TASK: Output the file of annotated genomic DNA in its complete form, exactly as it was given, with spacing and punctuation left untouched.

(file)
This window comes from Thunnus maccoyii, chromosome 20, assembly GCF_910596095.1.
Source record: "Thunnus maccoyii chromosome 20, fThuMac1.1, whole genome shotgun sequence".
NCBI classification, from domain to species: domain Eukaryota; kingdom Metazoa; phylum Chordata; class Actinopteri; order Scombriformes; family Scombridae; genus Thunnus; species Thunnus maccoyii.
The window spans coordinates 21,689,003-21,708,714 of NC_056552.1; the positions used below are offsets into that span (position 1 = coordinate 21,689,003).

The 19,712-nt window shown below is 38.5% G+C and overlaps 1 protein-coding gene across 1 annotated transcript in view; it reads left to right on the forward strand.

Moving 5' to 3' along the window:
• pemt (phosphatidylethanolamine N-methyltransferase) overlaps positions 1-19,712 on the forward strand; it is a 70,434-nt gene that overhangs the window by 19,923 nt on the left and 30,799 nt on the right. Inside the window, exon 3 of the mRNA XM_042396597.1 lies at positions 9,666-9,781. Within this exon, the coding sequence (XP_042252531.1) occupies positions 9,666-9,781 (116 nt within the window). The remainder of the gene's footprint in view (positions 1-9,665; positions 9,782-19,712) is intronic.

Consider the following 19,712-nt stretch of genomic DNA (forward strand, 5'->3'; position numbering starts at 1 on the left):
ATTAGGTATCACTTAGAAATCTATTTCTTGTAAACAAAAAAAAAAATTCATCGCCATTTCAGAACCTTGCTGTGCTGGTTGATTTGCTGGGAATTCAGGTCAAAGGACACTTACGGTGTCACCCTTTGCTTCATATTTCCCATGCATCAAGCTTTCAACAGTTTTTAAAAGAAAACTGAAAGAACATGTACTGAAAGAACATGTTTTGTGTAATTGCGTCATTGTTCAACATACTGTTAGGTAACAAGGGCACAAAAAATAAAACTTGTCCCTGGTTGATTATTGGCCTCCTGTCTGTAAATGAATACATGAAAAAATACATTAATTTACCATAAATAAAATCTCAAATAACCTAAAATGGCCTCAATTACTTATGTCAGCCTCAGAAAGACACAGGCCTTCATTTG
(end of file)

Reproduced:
This window comes from Thunnus maccoyii, chromosome 20, assembly GCF_910596095.1.
Source record: "Thunnus maccoyii chromosome 20, fThuMac1.1, whole genome shotgun sequence".
NCBI classification, from domain to species: domain Eukaryota; kingdom Metazoa; phylum Chordata; class Actinopteri; order Scombriformes; family Scombridae; genus Thunnus; species Thunnus maccoyii.
The window spans coordinates 21,689,003-21,708,714 of NC_056552.1; the positions used below are offsets into that span (position 1 = coordinate 21,689,003).

The 19,712-nt window shown below is 38.5% G+C and overlaps 1 protein-coding gene across 1 annotated transcript in view; it reads left to right on the forward strand.

Moving 5' to 3' along the window:
• pemt (phosphatidylethanolamine N-methyltransferase) overlaps positions 1-19,712 on the forward strand; it is a 70,434-nt gene that overhangs the window by 19,923 nt on the left and 30,799 nt on the right. Inside the window, exon 3 of the mRNA XM_042396597.1 lies at positions 9,666-9,781. Within this exon, the coding sequence (XP_042252531.1) occupies positions 9,666-9,781 (116 nt within the window). The remainder of the gene's footprint in view (positions 1-9,665; positions 9,782-19,712) is intronic.

Consider the following 19,712-nt stretch of genomic DNA (forward strand, 5'->3'; position numbering starts at 1 on the left):
ATTAGGTATCACTTAGAAATCTATTTCTTGTAAACAAAAAAAAAAATTCATCGCCATTTCAGAACCTTGCTGTGCTGGTTGATTTGCTGGGAATTCAGGTCAAAGGACACTTACGGTGTCACCCTTTGCTTCATATTTCCCATGCATCAAGCTTTCAACAGTTTTTAAAAGAAAACTGAAAGAACATGTACTGAAAGAACATGTTTTGTGTAATTGCGTCATTGTTCAACATACTGTTAGGTAACAAGGGCACAAAAAATAAAACTTGTCCCTGGTTGATTATTGGCCTCCTGTCTGTAAATGAATACATGAAAAAATACATTAATTTACCATAAATAAAATCTCAAATAACCTAAAATGGCCTCAATTACTTATGTCAGCCTCAGAAAGACACAGGCCTTCATTTG